The Black Commentator: An independent weekly internet magazine dedicated to the movement for economic justice, social justice and peace - Providing commentary, analysis and investigations on issues affecting African Americans and the African world.
October 1, 2009 - Issue 344

A Second Bill of Rights
Let's Try Democracy
By David Swanson
B Columnist



This is the second of three excerpts from Daybreak: Undoing the Imperial Presidency and Forming a More Perfect Union  (Seven Stories Press) by David Swanson published here by the kind permission of the publisher.

Click here to read any of the commentaries in this series.

In places where we are not already protected, or where we have been shown to be vulnerable over the last eight years or before, legislation and amendments can be used to expand our existing rights and establish entirely new ones. All of our rights, new and old, should be properly protected by placing violations of them in the criminal code.

1. The Right to Vote

Proposing a right to vote only surprises people who believe we already have it. Perhaps the most important as well as the least controversial right that we could create is one that Congressman Jesse Jackson Jr. has long advocated for: the individual national right to vote (allowing the creation of national uniform standards for elections). I would add as well the right to directly elect the president, vice president, and all other elected officials, and to have one’s vote publicly and locally counted in a manner that can be repeated and verified if questioned (effectively requiring hand-counted paper ballots), and the right to paid time off work to vote on election day, which would be made a national holiday or scheduled on a weekend. I would also propose establishing and enforcing serious criminal penalties for election fraud. I’ll take up the issues of election fraud and voting rights at more length later in this book.

I think we should consider as well a less orthodox proposal, namely the right to be a candidate for elected office. Even if we all had the full and verifiable and unencumbered right to vote, our democracy would remain a weak one as long as only the extremely wealthy and those willing to take payments from the wealthy are able to credibly compete for elected office. We should have a right to know that the candidates in our elections are not corrupted by bribes (including the currently legal bribes we euphemistically call “contributions”), and the right to ourselves be candidates in more than a nominal sense unless prevented by something other than our wealth and income. I’ll take up below some of the policies that might be implemented to protect this right.

2. Right to Expanded Magna Carta Protections

We need to establish strict protection from arbitrary arrest, detention, exile, or enforced disappearance, and from all forms of slavery and forced labor, with criminal penalties for violators and compensation for victims. We need to strengthen our right against unreasonable search and seizure in this electronic age, amending the Constitution and/or replacing FISA with legislation that effectively protects us, creates criminal penalties for violators, and compensates victims. We should place in the Constitution new language to strictly ban all torture, all cruel, inhuman, or degrading treatment or punishment, rendition, medical or scientific experimentation on humans without their consent, and state executions. We should create criminal penalties for violators and compensation for victims.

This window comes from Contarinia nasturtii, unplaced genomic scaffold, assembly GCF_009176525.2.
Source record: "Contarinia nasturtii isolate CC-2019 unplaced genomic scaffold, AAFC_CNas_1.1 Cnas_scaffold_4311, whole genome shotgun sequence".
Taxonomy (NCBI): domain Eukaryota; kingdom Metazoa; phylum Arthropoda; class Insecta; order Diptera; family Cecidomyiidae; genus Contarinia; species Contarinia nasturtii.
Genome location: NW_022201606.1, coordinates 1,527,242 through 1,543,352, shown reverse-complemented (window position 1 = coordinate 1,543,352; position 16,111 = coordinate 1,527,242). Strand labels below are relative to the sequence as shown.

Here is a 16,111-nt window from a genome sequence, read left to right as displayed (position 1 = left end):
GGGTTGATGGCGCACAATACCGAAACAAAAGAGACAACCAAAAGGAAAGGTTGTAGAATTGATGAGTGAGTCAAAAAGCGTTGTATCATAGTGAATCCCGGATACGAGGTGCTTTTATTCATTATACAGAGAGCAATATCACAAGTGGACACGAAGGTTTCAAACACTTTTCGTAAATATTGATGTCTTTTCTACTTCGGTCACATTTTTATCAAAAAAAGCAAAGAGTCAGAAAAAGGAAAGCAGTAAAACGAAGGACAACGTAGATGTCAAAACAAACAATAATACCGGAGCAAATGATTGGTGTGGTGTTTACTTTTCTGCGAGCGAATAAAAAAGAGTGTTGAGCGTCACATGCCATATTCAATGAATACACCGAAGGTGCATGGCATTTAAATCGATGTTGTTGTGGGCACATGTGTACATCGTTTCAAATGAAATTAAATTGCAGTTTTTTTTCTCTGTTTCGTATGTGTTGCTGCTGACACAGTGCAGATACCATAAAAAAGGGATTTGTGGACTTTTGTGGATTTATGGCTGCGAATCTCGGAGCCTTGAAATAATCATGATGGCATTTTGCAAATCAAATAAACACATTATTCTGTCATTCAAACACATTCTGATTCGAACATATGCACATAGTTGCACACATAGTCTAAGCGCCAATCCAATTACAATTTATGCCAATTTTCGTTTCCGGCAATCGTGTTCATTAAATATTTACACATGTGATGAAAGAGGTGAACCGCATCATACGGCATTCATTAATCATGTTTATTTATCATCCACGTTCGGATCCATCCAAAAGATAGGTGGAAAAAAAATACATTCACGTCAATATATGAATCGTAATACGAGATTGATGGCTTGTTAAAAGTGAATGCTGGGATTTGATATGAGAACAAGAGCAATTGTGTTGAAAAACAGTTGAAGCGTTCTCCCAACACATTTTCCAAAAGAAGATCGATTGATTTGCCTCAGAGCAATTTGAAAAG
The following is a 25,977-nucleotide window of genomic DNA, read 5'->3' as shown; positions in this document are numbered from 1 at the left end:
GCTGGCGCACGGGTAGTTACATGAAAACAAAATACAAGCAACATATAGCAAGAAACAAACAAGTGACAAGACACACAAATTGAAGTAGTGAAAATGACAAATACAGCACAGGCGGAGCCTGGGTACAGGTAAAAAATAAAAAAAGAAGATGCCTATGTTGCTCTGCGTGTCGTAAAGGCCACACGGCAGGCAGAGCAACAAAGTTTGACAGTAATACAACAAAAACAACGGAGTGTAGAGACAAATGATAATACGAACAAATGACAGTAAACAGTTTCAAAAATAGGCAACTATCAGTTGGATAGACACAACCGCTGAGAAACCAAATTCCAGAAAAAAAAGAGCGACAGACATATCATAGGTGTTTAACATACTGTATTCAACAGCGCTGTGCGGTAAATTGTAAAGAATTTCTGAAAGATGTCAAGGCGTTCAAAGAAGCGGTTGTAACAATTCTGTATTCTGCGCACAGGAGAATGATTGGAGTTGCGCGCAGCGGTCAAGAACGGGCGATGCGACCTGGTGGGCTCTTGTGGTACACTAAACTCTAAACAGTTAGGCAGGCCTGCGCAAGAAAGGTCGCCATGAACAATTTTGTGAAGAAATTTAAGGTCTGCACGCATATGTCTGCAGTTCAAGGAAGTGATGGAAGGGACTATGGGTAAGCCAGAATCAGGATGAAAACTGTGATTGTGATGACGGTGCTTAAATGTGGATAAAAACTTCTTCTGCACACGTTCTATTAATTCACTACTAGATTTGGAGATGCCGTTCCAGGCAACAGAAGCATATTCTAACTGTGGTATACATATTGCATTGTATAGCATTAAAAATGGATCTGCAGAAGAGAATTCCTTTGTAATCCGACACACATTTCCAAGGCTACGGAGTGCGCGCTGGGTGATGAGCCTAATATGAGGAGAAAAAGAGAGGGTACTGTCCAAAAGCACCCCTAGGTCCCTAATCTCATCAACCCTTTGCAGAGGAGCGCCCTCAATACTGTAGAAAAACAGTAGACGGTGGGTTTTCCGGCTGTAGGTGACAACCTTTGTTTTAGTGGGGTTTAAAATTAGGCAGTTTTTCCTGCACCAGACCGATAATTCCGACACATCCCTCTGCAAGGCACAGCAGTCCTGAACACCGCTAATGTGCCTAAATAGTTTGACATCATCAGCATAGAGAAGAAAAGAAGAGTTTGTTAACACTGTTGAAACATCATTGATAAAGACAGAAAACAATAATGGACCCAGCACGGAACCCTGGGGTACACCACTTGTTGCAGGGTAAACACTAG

We need to strengthen or create some additional rights for those who find themselves within our criminal justice system, including the right to presumption of innocence until proven guilty of a crime, the right to be told the charges against you at the time of your arrest, the right not to be detained without being arrested and charged, the right to obtain and to use in court a videotape of any relevant interrogations or confessions, the right of the accused to be detained separately from those already convicted, the right of juveniles to be detained separately from adults, the right not to be imprisoned for inability to fulfill a contract, the right to a penal system aimed at reformation and social rehabilitation, and the right to compensation for false conviction and punishment. The United States currently locks up a greater percentage of its citizens than any other nation, a heavy-handed and backward approach to social problems that mirrors our approach to foreign policy. Protecting innocents from the imprisonment onslaught and redirecting imprisonment to include rehabilitation, education, and preparation for civic participation are essential to undoing this damage.

I refer to all of the above as Magna Carta protections because I see them as part of that living tradition. Peter Linebaugh’s recent book, The Magna Carta Manifesto, documents the meaning of the Magna Carta down through the centuries, prominent in that meaning being the tradition established by the Magna Carta that no man would be above the law, that no man would sit in judgment of himself, that no one would be tried or imprisoned without due process including judgment by a jury of peers.